Producers: Nina Jacobson, Brad Simpson and Francis Lawrence Director: Francis Lawrence Screenplay: Michael Lesslie and Michael Arndt Cast: Tom Blyth, Rachel Zegler, Peter Dinklage, Jason Schwartzman, Hunter Schafer, Josh Andrés Rivera, Viola Davis, Fionnula Flanagan, Burn Gorman, Ashley Liao, Zoe Renee, Max Raphael, Lily Cooper, Nick Benson, Mackenzie Lansing, Cooper Dillon, Sofia Sanchez, Hiroki Berrecloth, Jerome Lance, Dimitri Abold, Luna Steeples, Knox Bobbin, Irene Böhm and Kjell Brutscheidt Distributor: Lionsgate
Before the Hunger Games, there was…an earlier version of the Hunger Games. That, at least, is what we learn from this adaptation of Suzanne Collins’ 2020 YA novel “The Ballad of Songbirds and Snakes,” a prequel to her “Hunger Games” trilogy (2008-2010), which spawned a four-film franchise between 2012 and 2015. Francis Lawrence, who directed the last three of them, returns for this installment, which explains how Coriolanus Snow, the nefarious President of Panem played by Donald Sutherland in the previous pictures starring Jennifer Lawrence as Katniss Everdeen, got to be the evil character he is by manipulating and altering the earlier games. Just think of it as the “Hunger Games” equivalent of the “Star Wars” prequel trilogy about how Anakin Skywalker became Darth Vader. Its pervasive gloom leaves you hungry for a glimmer of hopeful light.
Snow is here plated by Tom Blyth. He’s the penniless son of an executed traitor struggling to rejuvenate the family fortunes by winning an annual scholarship from the various to the university and from there working his way up in the world. Unfortunately, this year having the best grades isn’t enough, because the rules have been changed by Casca Highbottom (Peter Dinklage), the inventor of the Games, and Dr. Volumnia Gaul (Viola Davis), the chief gamemaker. Now a final test will pair students graduating from the Academy with the game’s draftee participants (the so-called tributes from the various defeated districts) as mentors to gauge their strategic capabilities. Snow is assigned Lucy Gray Baird (Rachel Zegler), the female tribute from rustic District 12, who’s impetuous and reckless but also a thrilling singer.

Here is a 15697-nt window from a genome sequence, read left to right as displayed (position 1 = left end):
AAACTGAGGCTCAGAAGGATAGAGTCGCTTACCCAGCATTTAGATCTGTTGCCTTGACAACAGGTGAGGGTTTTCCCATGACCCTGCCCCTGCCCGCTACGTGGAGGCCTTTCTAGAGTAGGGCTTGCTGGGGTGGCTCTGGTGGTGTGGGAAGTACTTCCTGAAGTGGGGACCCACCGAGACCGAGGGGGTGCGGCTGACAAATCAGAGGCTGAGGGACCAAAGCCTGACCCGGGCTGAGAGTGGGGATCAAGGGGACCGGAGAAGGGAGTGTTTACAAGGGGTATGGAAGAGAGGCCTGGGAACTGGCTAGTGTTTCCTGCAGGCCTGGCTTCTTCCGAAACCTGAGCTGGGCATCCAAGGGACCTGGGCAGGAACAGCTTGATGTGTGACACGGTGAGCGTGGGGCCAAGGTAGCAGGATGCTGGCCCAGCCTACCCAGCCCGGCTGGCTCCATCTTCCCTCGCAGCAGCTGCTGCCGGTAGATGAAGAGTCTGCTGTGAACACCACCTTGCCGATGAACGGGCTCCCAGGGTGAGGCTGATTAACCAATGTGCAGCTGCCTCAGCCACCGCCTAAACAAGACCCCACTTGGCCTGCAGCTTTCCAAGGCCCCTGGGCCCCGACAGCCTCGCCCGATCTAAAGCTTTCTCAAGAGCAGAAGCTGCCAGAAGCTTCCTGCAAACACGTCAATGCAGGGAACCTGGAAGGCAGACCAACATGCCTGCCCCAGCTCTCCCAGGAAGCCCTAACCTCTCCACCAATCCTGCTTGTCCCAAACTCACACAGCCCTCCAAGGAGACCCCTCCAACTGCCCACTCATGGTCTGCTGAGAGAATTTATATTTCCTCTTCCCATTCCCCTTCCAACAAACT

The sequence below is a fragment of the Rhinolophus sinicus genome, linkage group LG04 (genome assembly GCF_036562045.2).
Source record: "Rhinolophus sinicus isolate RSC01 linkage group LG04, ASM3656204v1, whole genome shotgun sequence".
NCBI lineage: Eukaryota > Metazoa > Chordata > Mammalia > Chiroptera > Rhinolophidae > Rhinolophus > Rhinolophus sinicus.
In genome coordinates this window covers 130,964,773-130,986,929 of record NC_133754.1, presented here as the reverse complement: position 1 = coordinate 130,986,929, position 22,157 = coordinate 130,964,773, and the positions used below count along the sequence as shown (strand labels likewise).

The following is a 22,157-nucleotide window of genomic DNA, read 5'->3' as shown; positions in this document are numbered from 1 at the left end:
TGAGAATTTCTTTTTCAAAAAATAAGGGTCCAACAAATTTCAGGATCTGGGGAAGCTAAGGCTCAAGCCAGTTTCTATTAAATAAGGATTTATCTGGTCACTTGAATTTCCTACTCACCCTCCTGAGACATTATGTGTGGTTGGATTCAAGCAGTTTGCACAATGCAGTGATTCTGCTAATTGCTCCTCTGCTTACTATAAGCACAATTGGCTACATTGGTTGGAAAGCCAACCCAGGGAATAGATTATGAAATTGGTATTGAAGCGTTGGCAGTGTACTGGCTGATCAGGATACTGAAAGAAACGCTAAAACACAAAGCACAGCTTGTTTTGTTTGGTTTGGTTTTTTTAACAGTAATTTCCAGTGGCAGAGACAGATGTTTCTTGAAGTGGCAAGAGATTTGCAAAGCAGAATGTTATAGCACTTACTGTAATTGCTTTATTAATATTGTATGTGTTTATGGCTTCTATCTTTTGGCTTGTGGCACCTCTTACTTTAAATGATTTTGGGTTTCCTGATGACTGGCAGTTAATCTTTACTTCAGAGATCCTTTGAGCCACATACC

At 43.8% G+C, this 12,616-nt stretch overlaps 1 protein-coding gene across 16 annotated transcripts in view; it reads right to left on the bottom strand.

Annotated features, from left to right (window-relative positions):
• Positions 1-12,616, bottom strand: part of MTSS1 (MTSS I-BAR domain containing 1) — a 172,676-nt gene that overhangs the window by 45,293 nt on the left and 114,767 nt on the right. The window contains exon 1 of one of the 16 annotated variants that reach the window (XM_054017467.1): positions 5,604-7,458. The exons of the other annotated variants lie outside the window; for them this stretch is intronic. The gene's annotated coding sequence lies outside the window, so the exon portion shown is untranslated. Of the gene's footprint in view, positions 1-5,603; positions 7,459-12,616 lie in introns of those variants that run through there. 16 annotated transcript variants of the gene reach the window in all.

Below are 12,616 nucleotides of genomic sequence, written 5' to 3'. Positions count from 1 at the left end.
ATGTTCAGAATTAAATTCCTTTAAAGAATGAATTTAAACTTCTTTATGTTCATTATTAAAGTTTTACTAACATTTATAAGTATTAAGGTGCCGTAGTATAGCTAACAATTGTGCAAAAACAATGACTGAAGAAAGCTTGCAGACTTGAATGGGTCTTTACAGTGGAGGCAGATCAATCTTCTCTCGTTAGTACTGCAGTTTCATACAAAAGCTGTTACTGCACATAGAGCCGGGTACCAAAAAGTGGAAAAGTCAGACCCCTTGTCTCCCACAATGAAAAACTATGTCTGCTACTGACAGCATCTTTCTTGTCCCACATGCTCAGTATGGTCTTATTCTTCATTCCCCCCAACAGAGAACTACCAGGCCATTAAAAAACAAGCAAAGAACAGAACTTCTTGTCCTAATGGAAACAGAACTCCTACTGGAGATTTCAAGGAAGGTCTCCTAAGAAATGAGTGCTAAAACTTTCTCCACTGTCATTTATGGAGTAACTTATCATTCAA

The first of the three chapters into which the movie is divided, “The Mentor,” focuses on young Snow’s straitened circumstances with his cousin Tigris (Hunter Schafer) and grandmother (Fionnula Flanagan) and his attempts, once he overcomes his anger over the rule changes that threaten his winning the Plinth university scholarship, to build a bond with Lucy Gray that can shatter her friendship with Jessup (Nick Benson), the male tribute from her district whom she sees as her protector. The cunning he exhibits in this impresses Gaul, who asks him for suggestions about making the games more exciting; viewership, it seems, has been down.
The second chapter, “The Prize,” is the actual contest, held not in outdoor zones (as in the “later” games, Snow’s eventual elaboration) but in a single dank cavern where the tributes aim to eliminate one another as efficiently as possible. Lucy Gray becomes the prime target of an ad hoc gaggle of brutal competitors led by Coral (Mackenzie Lansing), the nasty female representative of District 4, and she loses the protection of Jessup, who falls victim to rabies. Only the illegal intervention of Snow—who provides her with rat poison to kill off rivals and then arranges for a slew of poisonous snakes Gaul unleashes into the arena not to attack her—allows her to emerge victorious. Unfortunately Highbottom discovers Coriolanus’ cheating and leaps at the chance to take his revenge, his hostility stemming from a betrayal he’d once suffered at the hands of Snow’s father.